It’s been an exciting and productive few years for Permian producers, but it’s also been a period fraught with challenges. Dealing with a mid-decade crash in crude oil prices. Struggling to improve yields from the Wolfcamp, Bone Spring and other hydrocarbon-rich formations to lower breakeven costs. Coping with major pipeline takeaway constraints — for crude and natural gas — and the resulting price discounts. Now, the challenge of produced water has come to the fore. Horizontal wells in some parts of the Permian generate six, eight, even 10 barrels of produced water per barrel of crude, and all of it needs to be either disposed of or treated. The volumes are enormous, the permitting and logistics mind-boggling, and the costs — well, you can imagine. Today, we consider the Permian’s produced-water conundrum as crude and gas production volumes ramp up. Warning!: Today’s blog is a blatant advertorial for new reports by B3 Insight on Permian produced water.
Crude oil production in the Permian now averages more than 4 MMb/d, and natural gas output tops 10 Bcf/d — extraordinary numbers. Over the next few months, new pipeline capacity (most of it from West Texas to the Gulf Coast) will reduce and then eliminate takeaway constraints that have plagued Permian producers for a year or two now, and enable production growth to accelerate. The catch is that, as production of crude (and associated gas) speeds up, so will the volumes of produced water generated.
As we said in our Drill Down report on Permian produced water last year, several million barrels a day of super-salty water emerges from wells in the play, and all that water needs to be gathered and safely disposed of. The task affects both legacy conventional (vertical) wells and newer unconventional (horizontal) wells. Because “water cuts” (the ratio of produced water to crude) increase over time, the large number of older vertical wells generate significant volumes of produced water — but most of that produced water can be re-injected into nearby pressure-depleted, conventional oil reservoirs for enhanced oil recovery (EOR). The re-injected water boosts pressure within the reservoirs and stimulates the production of still more crude. The thornier problem for Permian producers comes from all those new horizontal wells producing water and needing infrastructure capable of handling it to be developed. Large numbers of these wells are being drilled and completed, and in some areas — especially parts of the Permian’s Delaware Basin, but in the Midland Basin too — the water cuts can be quite high: as much as 10:1 (or even higher in a few cases), and the disposal of those water volumes is much more problematic.
The produced water needs to be transported — sometimes long distances — from the lease to saltwater disposal wells, or SWDs. (Figure 1 shows the distribution of these wells across the Permian, and their capacities by sub-region.) SWDs are drilled specifically to receive large volumes of produced water and inject them into non-oil-producing geologic layers so that they do not foul the oil-producing layers or layers that produce potable water. Most Permian SWDs send produced water into one of two shallow layers: the Delaware Mount Group in the Delaware Basin and the San Andres formation in the Midland Basin.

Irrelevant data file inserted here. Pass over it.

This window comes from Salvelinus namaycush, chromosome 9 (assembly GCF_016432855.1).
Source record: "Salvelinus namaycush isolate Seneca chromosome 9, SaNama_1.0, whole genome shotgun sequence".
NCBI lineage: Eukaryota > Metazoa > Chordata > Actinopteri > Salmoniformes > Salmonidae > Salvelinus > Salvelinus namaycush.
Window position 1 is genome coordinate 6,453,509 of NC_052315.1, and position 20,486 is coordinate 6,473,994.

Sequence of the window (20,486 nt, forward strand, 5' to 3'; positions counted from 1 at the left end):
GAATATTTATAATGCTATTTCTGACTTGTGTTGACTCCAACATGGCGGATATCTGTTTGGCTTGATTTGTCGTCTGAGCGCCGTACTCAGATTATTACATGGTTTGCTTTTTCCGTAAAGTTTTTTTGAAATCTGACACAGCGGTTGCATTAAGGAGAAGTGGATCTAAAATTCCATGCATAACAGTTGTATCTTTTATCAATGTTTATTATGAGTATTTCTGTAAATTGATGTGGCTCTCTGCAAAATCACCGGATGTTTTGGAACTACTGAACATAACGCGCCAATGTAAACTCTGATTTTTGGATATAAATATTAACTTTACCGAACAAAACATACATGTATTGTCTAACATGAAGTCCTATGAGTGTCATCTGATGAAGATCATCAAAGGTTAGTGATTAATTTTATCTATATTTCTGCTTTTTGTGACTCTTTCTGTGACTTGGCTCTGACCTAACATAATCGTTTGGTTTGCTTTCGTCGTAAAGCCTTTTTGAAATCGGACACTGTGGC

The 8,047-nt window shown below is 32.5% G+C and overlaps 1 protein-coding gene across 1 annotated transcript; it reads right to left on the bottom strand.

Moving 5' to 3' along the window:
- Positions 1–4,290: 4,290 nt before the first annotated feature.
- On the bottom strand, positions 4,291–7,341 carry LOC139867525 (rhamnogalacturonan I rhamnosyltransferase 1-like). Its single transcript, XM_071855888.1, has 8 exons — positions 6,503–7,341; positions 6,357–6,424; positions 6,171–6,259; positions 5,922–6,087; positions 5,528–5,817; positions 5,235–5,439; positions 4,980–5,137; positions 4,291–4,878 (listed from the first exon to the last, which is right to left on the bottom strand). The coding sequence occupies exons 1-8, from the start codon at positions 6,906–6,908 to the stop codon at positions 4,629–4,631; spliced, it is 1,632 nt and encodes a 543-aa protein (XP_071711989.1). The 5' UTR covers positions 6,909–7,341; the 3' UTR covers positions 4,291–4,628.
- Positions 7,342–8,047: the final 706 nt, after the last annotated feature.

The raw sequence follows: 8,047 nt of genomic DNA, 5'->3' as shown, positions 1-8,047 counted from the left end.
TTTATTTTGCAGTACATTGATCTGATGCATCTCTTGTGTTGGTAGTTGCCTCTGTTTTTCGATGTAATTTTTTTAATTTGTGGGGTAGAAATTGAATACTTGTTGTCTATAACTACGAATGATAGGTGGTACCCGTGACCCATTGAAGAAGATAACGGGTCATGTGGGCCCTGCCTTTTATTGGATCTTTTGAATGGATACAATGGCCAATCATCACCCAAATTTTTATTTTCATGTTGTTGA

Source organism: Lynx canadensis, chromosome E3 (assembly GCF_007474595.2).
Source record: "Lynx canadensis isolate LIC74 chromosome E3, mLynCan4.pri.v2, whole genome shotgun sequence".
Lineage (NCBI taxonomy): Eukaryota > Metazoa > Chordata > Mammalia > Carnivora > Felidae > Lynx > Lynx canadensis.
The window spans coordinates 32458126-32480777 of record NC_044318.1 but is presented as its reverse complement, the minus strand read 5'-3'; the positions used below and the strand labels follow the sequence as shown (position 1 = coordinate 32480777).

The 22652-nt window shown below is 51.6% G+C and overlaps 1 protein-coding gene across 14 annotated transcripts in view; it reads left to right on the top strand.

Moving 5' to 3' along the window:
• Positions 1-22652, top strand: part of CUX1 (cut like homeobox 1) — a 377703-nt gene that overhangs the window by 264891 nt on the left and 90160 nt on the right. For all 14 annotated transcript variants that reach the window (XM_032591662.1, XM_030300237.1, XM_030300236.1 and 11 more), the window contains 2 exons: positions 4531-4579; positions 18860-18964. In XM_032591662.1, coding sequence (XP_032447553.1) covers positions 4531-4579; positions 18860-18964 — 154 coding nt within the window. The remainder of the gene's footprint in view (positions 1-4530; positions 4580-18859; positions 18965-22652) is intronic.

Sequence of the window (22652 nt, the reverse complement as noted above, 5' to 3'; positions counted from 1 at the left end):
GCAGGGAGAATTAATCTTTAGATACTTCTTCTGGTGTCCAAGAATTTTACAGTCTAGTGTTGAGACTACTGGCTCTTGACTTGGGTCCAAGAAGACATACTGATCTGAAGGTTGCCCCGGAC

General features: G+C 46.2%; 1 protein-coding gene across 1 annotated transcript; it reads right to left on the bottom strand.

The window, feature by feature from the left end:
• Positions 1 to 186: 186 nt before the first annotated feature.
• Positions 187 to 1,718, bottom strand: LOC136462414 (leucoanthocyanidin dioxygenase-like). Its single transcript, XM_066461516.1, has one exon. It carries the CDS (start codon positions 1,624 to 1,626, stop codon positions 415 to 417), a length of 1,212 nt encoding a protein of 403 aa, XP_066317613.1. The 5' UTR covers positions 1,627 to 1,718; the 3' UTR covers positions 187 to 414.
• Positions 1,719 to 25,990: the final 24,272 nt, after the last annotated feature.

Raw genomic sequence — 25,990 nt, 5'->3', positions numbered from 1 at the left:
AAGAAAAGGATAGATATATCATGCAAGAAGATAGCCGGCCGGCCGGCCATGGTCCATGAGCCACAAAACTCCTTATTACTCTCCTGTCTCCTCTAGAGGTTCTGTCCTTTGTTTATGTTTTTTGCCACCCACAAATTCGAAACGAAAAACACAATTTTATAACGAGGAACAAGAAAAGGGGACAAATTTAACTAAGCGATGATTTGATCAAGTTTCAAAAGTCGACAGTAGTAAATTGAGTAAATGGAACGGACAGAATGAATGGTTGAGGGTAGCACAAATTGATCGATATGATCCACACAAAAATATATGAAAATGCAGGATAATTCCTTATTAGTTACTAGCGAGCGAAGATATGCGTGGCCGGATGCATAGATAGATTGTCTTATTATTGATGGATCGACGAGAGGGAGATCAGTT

Until the past couple of years, there was very little pipeline infrastructure in place to help transport these large volumes of produced water to SWDs; instead, the common practice had been to rely heavily on trucks to do the hauling. That can be very costly, though, because of the number of trucks required and the long distances they often must travel. More recently, as a number of large Permian producers have been implementing long-term plans for the systematic, assembly-line development of their vast holdings, they (or the midstream companies working with them) have been building out pipeline systems to gather produced water and transport it to networks of SWDs. The ongoing transition from hauling produced water by truck to piping it is driven by two things: efficiency and cost. As well-site logistics become more complex — multi-well pads, longer laterals, more frac sand per linear foot of lateral, etc. — the ability to replace long queues of produced-water trucks with a pipeline is a logistical godsend. The shift from trucks to pipes reduces produced-water transportation costs by at least half, and often by far more.
According to our friends and water data experts at B3 Insight, the cost of transporting and disposing of produced water in the Permian can total anywhere from $0.50 to $4/bbl. That’s a wide range, and it’s particularly important if you’re a producer in the Permian’s Delaware Basin — where the water cuts are typically higher — that you be on the low end of it. Consider this: for each barrel of crude you produce, you might generate a half-dozen barrels of produced water. If you’ve got to spend $2/bbl to transport and dispose of that produced water, that’s $12 in costs ($2 times 6) for every barrel of oil — enough to significantly alter a well’s economics. Given that the gathering and disposal of produced water are must-do functions, and that the cost per well can vary so widely (depending on, among other things, the well’s water cut and the efficiency of the gathering/disposal operation), a number of producers have been working to (1) better understand their future needs, (2) develop strategies for ensuring they will have sufficient gathering and disposal capacity in place as their drilling-and-completion plans play out, and (3) minimize the produced-water-related costs they incur.